coffee berries are picked. An important export commodity.[4] In East Africa and Yemen.[7] and it was the world's seventh-largest legal agricultural export by value in 2005. to Indonesia.[3] From the Muslim world. The seeds are then roasted to varying degrees. Once ripe. or "bean".[3] The earliest credible evidence of coffee drinking appears in the middle of the 15th century.[8] Some controversy is associated with coffee cultivation and its impact on the environment. and the cultivation of coffee first expanded in the Arab world. Many studies have examined the relationship between coffee consumption and certain medical conditions. then to the rest of Europe. processed. The energizing effect of the coffee bean plant is thought to have been discovered in the northeast region of Ethiopia. As a result. the Ethiopian Church banned its secular consumption. in the Sufi monasteries of Yemen in southern Arabia.[6] and was associated with rebellious political activities in Europe.[5] It was banned in Ottoman Turkey during the 17th century for political reasons.[9] The method of brewing coffee has been found to be important to its health effects. depending on the desired flavor. The latter is resistant to the devastating coffee leaf rust (Hemileia vastatrix). They are then ground and brewed to create coffee. The two most commonly grown are the highly regarded Coffea arabica.Coffee has played a crucial role in many societies throughout history. Coffee can be prepared and presented in a variety of ways. and to the Americas. a ban in effect until the reign of Emperor Menelik II of Ethiopia. whether the overall effects of coffee are ultimately positive or negative has been widely disputed. are produced by several species of small evergreen bush of the genus Coffea. and the 'robusta' form of the hardier Coffea canephora. Coffee berries. coffee spread to Italy. coffee was the top agricultural export for twelve countries in 2004. it was used in religious ceremonies. and dried.[10] . which contain the coffee seed.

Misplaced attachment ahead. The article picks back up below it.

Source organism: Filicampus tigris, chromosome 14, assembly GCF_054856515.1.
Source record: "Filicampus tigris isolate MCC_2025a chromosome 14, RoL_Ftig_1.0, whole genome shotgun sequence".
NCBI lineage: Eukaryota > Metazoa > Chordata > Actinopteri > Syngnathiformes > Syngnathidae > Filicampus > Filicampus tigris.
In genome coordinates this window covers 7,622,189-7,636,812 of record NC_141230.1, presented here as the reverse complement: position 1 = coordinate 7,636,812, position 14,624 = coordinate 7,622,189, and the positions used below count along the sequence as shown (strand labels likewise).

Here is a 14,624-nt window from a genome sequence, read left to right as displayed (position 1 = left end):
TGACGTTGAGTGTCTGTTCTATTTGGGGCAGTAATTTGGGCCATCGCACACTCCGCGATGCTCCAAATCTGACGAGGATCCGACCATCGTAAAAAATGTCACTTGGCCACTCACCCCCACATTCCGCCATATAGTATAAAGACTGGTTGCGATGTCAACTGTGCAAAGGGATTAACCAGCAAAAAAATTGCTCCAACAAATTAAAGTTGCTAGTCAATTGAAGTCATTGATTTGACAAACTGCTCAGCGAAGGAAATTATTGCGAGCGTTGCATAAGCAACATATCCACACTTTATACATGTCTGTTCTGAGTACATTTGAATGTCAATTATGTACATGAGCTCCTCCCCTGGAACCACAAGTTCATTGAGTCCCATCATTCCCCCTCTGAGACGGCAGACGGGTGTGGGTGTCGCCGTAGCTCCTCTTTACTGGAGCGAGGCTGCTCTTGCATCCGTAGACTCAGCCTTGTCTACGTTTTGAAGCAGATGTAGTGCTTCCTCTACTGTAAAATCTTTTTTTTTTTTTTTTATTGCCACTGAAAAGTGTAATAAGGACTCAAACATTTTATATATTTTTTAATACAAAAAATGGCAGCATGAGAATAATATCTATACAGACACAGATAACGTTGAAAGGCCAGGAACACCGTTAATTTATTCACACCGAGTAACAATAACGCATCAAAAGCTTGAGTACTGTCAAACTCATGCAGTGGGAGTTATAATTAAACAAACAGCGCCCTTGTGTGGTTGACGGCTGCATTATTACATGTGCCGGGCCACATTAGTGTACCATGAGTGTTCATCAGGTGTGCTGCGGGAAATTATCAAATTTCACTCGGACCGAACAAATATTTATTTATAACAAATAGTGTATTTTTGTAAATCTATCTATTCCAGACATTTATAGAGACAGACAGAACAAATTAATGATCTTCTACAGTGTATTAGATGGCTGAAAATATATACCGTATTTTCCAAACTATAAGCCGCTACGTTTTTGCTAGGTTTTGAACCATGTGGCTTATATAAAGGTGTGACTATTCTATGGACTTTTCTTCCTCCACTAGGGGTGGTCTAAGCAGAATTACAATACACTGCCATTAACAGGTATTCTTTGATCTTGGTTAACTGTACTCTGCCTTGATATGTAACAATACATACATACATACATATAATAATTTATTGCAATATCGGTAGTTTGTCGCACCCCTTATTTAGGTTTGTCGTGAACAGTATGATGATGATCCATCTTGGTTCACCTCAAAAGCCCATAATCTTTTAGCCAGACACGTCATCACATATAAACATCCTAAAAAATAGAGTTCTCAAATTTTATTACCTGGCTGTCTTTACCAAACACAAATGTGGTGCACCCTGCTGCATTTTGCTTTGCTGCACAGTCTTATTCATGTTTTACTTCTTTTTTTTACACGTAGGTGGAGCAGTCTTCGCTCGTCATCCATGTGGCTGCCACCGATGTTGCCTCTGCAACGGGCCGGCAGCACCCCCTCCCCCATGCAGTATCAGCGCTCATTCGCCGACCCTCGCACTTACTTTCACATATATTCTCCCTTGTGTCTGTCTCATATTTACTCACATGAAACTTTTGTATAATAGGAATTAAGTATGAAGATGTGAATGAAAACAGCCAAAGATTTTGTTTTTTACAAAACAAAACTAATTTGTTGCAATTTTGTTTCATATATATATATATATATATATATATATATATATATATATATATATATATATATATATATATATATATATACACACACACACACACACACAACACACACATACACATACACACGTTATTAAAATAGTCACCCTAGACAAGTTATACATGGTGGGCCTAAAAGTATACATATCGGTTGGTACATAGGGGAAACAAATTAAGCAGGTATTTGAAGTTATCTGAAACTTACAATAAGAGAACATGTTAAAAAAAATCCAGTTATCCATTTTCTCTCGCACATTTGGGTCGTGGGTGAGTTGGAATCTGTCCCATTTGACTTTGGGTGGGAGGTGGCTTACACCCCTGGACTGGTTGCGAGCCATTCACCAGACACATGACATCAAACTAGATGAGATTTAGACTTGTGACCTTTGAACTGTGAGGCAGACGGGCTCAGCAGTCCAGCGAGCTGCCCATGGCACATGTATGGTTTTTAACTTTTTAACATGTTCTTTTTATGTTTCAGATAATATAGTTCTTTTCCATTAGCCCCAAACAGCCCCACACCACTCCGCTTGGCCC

1 Footnotes o 10.2 The roasting process  4.3 Preparation o 4.5 Decaffeination o 4.2 Ecological effects 4 Processing o Folklore and culture 9 See also 10 Notes o 10.4 Presentation 5 Sale and distribution o 5.1 Production o 3.2 Storage o 4.Contents [hide] y y y y y y y y y y y y 1 Etymology 2 Biology 3 Cultivation o 3.1.4 Roast characteristics  4.2 Citations 11 References 12 External links [edit] Etymology .2 Prohibition o 8.1.3 Grading the roasted beans  4.1 Coffeehouses o 8.1.1 Caffeine and headaches o 6.1 Preparing green coffee  4.1 Roasting  4.1 Commodity o 5.2 Caffeine content 7 History 8 Social and cultural aspects o 8.2 Fair trade 6 Health and pharmacology o 6.